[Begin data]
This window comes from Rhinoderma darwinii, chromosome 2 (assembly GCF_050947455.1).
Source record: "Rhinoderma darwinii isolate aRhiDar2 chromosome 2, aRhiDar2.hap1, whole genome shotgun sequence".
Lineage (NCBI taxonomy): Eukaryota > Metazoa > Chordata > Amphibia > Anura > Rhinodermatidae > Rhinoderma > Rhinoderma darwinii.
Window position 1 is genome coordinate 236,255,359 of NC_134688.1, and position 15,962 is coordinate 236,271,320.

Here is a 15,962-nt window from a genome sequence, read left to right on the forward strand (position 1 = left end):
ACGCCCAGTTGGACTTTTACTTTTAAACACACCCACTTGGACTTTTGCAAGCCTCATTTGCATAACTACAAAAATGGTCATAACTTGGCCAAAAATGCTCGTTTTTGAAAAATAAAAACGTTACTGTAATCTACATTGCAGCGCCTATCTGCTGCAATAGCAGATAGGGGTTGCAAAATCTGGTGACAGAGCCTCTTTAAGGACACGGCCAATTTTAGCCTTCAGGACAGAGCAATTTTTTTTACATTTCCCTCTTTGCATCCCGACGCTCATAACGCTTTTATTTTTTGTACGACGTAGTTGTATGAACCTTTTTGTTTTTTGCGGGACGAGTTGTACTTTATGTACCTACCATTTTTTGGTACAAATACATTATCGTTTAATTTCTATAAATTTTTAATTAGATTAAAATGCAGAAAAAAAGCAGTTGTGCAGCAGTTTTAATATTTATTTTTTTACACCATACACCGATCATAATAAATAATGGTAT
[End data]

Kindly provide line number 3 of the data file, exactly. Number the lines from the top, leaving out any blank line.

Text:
Lineage (NCBI taxonomy): Eukaryota > Metazoa > Chordata > Amphibia > Anura > Rhinodermatidae > Rhinoderma > Rhinoderma darwinii.